3. Slightly more people say that they are uneasy with Bush’s ability to handle an international crisis than say they are confident (51 percent to 47 percent)—hardly a ringing endorsement. But that looks robust compared to 63 percent uneasy/31 percent confident judgment on Bush’s ability to make the right decisions on Social Security.
4. On abortion and legal recognition of gay or same sex couples, people say that the Democrats are closer to their views than the Republicans by margins of five to ten points. And Democrats are favored by seventeen points (48 percent to 31 percent) as the party more likely to make the right decisions about Social Security.
5. The poll asked:
“Some people have suggested allowing individuals to invest portions of their Social Security taxes on their own, which might allow them to make more money for their retirement, but would involve greater risk. Do you think allowing individuals to invest a portion of their Social Security taxes on their own is a good idea or a bad idea?”
That wording returned a 51 percent bad idea/43 percent good idea judgement—the most negative response yet on this question, which was first asked in May 2000. Moreover, consistent with other recent polls, the question has been following a downward trajectory as Bush has pushed his privatization proposal to the fore.
Follow-up questions reduce the number saying individual accounts are a good idea to 22 percent, if guaranteed benefits are cut, and to 17 percent, if the accounts would increase the federal budget deficit.
6. The public overwhelmingly believes that individual accounts would not have a positive impact on Social Security’s financial situation. Only 19 percent believe that such accounts would make Social Security’s financial situation better, while 69 percent believe that it would either make it worse (45 percent) or have no impact (24 percent).
7. Currently, 50 percent believe that the United States should have stayed out of Iraq, compared to 46 percent who believe that the United States did the right thing in taking military action. That’s only the second time the “stay out” figure has broken 50 percent—more evidence that the failure of the Iraqi elections to substantially change the facts on the ground in Iraq is feeding into a jaundiced view of the U.S. intervention. And people are actually less convinced now than they were before the November election that Bush has a clear plan for dealing with the Iraq situation (71 percent now believe he doesn’t, while only 21 percent believe he does).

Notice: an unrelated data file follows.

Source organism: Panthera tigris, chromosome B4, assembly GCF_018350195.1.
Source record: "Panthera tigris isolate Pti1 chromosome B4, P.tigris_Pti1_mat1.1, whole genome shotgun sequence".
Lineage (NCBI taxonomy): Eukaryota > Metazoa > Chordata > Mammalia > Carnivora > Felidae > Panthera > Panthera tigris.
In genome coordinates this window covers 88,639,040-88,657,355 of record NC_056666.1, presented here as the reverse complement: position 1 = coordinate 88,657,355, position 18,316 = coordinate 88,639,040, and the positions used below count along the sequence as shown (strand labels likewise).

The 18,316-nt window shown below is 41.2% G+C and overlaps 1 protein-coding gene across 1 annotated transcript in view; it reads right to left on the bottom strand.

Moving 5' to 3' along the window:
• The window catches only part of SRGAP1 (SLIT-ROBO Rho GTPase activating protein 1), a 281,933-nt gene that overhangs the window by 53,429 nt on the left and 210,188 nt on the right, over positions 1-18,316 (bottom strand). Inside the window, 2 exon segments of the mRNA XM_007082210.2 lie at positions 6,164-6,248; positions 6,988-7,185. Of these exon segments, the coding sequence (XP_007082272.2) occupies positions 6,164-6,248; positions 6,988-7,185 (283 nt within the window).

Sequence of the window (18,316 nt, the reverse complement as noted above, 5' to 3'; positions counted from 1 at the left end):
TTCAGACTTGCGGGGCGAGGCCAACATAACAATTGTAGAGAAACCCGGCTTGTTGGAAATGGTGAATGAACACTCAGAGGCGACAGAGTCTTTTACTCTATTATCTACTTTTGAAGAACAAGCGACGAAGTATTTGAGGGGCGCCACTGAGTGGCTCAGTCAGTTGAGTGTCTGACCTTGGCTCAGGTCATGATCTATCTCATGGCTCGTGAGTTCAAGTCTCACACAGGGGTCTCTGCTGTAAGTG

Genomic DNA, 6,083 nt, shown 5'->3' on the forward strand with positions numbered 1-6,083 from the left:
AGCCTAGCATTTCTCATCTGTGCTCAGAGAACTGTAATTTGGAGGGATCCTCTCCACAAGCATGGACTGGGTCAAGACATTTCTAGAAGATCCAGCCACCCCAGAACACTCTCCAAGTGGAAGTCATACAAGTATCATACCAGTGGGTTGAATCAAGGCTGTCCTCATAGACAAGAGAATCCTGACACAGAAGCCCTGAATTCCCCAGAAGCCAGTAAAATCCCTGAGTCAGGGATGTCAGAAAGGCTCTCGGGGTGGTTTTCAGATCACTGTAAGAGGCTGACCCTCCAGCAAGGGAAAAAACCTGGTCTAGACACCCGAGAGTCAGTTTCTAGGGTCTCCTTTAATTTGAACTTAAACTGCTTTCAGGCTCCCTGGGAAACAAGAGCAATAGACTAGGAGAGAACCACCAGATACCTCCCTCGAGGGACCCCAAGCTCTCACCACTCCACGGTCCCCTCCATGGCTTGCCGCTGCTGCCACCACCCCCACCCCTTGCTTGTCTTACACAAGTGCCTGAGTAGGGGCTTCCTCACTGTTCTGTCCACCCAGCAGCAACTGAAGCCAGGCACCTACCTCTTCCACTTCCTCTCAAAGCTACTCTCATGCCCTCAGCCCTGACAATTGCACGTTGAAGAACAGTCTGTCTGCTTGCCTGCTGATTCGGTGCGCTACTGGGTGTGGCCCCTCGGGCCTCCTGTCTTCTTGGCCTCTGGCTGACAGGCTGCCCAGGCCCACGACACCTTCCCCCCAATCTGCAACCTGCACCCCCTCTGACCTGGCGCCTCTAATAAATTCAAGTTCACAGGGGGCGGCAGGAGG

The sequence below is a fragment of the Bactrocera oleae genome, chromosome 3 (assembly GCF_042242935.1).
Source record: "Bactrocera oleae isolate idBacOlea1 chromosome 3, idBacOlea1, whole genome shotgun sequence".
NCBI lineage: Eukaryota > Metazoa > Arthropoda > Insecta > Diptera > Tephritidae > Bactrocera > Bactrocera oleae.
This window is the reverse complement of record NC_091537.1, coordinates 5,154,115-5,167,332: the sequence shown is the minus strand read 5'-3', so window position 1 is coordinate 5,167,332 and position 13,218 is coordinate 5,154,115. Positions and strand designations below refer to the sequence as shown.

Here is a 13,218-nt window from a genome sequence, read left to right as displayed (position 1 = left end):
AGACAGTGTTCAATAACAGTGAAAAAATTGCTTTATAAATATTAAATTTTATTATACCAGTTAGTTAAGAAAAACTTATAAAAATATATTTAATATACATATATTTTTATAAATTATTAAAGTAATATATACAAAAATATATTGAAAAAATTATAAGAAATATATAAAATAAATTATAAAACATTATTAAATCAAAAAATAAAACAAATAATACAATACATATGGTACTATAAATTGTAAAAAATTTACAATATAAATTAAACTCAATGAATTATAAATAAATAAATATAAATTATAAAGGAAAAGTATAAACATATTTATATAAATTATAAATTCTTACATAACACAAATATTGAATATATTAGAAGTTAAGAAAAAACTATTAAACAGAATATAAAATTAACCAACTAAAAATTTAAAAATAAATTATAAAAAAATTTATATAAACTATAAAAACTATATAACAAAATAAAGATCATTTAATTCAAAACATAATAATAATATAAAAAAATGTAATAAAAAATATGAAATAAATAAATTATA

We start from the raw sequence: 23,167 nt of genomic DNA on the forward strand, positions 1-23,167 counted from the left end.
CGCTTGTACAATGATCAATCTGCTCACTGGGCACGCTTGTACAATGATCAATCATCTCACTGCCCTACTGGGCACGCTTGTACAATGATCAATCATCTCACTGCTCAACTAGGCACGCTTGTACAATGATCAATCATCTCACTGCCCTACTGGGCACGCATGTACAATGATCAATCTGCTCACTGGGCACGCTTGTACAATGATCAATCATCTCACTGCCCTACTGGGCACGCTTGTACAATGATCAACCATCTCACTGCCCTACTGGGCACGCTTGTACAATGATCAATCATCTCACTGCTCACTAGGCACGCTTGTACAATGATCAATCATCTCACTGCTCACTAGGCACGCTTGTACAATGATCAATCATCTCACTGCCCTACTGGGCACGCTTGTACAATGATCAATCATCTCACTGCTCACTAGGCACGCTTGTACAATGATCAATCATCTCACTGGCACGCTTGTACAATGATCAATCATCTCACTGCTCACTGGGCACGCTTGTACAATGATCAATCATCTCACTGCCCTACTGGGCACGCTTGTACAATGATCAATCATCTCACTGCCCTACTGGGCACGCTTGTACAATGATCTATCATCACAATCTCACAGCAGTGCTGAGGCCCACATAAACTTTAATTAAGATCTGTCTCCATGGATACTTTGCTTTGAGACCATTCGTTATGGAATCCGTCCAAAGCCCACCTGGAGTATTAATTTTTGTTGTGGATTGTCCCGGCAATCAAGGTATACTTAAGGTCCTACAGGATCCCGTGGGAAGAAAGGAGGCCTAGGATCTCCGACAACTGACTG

8. Bush is continuing his long-term work of alienating the political center. That didn’t quite kill him in 2004, but this trend can’t be good for the GOP’s future prospects and the hopes they harbor of creating a new political majority.
In this poll, Bush’s overall approval rating among independents is 42 percent. Among the same group, his rating on Iraq is 42 percent; on foreign policy, 40 percent; on the economy, 33 percent; and on the federal budget deficit, 23 percent.
And on Social Security, it is extraordinary how close the views of Democrats and independents are on most key issues and how far apart both are from Republicans. Bush is completely losing the battle for the middle on this one.
For example, independents reject private accounts by 56 percent to 37 percent, fairly close to the 63 percent to 31 percent opposition among Democrats. But Republicans support them by 65 percent to 28 percent, a huge gap. Similarly, just 14 percent of independents and of Democrats think that individual accounts would be a good idea, even if guaranteed benefits were cut, while almost three times as many Republicans (40 percent) think so.
While Bush did just manage to squeak by in 2004, despite the many ways he alienated the political center, he and his party are likely to pay a considerable price for this approach as the Social Security struggle unfolds and we move toward 2006 and 2008.
Military Voters, Black Voters, Hispanic Voters
Peter Beinart argues in his op-ed “A Democratic Call to Arms” in last Sunday’s Washington Post that Democrats must make big progress among military voters to counter the Republicans’ big success among black and Hispanic voters. As Beinart puts it:
“Republicans have been conquering their demographic challenge, while Democrats have not. Between 2000 and 2004, George W. Bush increased his share of African American votes from 9 percent to 11 percent. . . . Among Hispanics, Bush’s total rose from 35 percent to as much as 44 percent. But despite widespread talk about military disaffection over Iraq, John Kerry won only 41 percent of Americans with military experience.”
I think it’s a fine idea for Democrats to increase their share of the military vote—but not because they need to match big Republican gains among blacks and Hispanics. Indeed, the idea that, based on the last election, Republicans have somehow conquered “their demographic challenge” is absurd.
In terms of the black vote, Kerry’s 88 percent to 11 percent margin is the highest obtained by a Democratic candidate since the exit polls started in 1976, except for 2000 and Mondale’s 1984 campaign. To say that the 2004 result represents a breakthrough for the Republicans is ridiculous.
In terms of the Hispanic vote, if Bush had really gotten 44 percent of the Hispanic vote, that would represent some kind of a breakthrough. But he almost certainly did not. The 44 percent figure Beinart alludes to is the NEP national exit poll figure which has more or less been repudiated by the exit pollsters themselves, due to sampling problems in the 2004 poll. The best exit poll figure for the Hispanic vote at this point is 40 percent, based on aggregating all the state exit polls. And there are good reasons for thinking that the true figure may actually be closer to 39 percent.
So, by all means, go after the military voters. But Democrats should go after them not out of desperation (Help! We’re losing blacks and Hispanics!), but because it’s a good idea in its own right.
Ruy Teixeira is a joint fellow at the Center for American Progress and The Century Foundation.